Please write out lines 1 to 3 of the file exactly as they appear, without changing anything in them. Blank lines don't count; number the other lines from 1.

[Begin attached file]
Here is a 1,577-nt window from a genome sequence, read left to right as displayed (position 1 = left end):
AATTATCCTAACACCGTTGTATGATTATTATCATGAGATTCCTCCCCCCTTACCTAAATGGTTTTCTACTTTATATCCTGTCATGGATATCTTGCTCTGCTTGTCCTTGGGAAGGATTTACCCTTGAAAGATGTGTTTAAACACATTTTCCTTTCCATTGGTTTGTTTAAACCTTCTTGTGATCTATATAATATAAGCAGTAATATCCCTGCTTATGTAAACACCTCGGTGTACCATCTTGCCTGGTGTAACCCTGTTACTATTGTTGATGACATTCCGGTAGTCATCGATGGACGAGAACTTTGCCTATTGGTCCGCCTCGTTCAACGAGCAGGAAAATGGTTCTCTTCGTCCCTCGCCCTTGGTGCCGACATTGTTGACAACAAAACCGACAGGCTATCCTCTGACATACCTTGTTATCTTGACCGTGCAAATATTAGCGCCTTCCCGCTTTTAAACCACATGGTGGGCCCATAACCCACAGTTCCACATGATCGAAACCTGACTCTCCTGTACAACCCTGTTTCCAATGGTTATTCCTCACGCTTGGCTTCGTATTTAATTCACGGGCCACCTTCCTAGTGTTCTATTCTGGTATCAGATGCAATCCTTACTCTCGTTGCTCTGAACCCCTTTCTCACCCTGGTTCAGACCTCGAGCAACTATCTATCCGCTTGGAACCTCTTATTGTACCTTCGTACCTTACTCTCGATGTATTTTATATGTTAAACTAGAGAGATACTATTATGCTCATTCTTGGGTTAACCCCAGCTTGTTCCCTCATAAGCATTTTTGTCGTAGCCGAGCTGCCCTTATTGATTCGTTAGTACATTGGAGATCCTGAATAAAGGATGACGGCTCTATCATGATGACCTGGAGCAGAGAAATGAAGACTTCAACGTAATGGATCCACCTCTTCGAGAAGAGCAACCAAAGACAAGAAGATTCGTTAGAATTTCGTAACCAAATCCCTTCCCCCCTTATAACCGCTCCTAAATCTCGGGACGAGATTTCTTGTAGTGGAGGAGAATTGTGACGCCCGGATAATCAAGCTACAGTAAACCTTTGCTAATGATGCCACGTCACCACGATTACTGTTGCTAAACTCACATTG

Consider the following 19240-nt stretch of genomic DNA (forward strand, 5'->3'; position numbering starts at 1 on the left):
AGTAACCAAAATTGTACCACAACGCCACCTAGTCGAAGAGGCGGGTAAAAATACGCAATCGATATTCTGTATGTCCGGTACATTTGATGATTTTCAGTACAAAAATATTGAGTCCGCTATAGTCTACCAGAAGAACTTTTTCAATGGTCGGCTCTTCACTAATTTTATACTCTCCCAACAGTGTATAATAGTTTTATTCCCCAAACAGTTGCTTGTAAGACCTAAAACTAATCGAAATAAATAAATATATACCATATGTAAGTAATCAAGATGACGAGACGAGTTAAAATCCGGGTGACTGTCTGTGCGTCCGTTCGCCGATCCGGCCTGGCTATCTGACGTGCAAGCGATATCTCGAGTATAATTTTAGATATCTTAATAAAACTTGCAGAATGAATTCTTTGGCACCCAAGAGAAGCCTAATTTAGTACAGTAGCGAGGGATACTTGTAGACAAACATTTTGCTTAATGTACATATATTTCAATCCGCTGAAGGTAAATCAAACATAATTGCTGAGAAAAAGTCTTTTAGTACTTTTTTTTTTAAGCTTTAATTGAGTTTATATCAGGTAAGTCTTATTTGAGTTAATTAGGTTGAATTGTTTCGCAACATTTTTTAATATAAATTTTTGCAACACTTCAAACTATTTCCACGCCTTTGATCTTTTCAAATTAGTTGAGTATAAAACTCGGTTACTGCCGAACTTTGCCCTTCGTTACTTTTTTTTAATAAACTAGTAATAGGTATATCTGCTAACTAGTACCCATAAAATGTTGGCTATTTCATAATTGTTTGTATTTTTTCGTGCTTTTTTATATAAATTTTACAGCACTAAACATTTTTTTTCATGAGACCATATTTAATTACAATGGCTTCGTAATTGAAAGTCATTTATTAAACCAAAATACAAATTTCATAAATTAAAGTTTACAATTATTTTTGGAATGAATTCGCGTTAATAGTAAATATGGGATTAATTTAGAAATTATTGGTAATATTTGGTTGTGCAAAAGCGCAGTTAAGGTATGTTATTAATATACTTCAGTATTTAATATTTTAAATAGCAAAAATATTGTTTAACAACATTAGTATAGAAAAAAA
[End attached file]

Here is a 1,577-nt window from a genome sequence, read left to right as displayed (position 1 = left end):
AATTATCCTAACACCGTTGTATGATTATTATCATGAGATTCCTCCCCCCTTACCTAAATGGTTTTCTACTTTATATCCTGTCATGGATATCTTGCTCTGCTTGTCCTTGGGAAGGATTTACCCTTGAAAGATGTGTTTAAACACATTTTCCTTTCCATTGGTTTGTTTAAACCTTCTTGTGATCTATATAATATAAGCAGTAATATCCCTGCTTATGTAAACACCTCGGTGTACCATCTTGCCTGGTGTAACCCTGTTACTATTGTTGATGACATTCCGGTAGTCATCGATGGACGAGAACTTTGCCTATTGGTCCGCCTCGTTCAACGAGCAGGAAAATGGTTCTCTTCGTCCCTCGCCCTTGGTGCCGACATTGTTGACAACAAAACCGACAGGCTATCCTCTGACATACCTTGTTATCTTGACCGTGCAAATATTAGCGCCTTCCCGCTTTTAAACCACATGGTGGGCCCATAACCCACAGTTCCACATGATCGAAACCTGACTCTCCTGTACAACCCTGTTTCCAATGGTTATTCCTCACGCTTGGCTTCGTATTTAATTCACGGGCCACCTTCCTAGTGTTCTATTCTGGTATCAGATGCAATCCTTACTCTCGTTGCTCTGAACCCCTTTCTCACCCTGGTTCAGACCTCGAGCAACTATCTATCCGCTTGGAACCTCTTATTGTACCTTCGTACCTTACTCTCGATGTATTTTATATGTTAAACTAGAGAGATACTATTATGCTCATTCTTGGGTTAACCCCAGCTTGTTCCCTCATAAGCATTTTTGTCGTAGCCGAGCTGCCCTTATTGATTCGTTAGTACATTGGAGATCCTGAATAAAGGATGACGGCTCTATCATGATGACCTGGAGCAGAGAAATGAAGACTTCAACGTAATGGATCCACCTCTTCGAGAAGAGCAACCAAAGACAAGAAGATTCGTTAGAATTTCGTAACCAAATCCCTTCCCCCCTTATAACCGCTCCTAAATCTCGGGACGAGATTTCTTGTAGTGGAGGAGAATTGTGACGCCCGGATAATCAAGCTACAGTAAACCTTTGCTAATGATGCCACGTCACCACGATTACTGTTGCTAAACTCACATTG

Consider the following 19240-nt stretch of genomic DNA (forward strand, 5'->3'; position numbering starts at 1 on the left):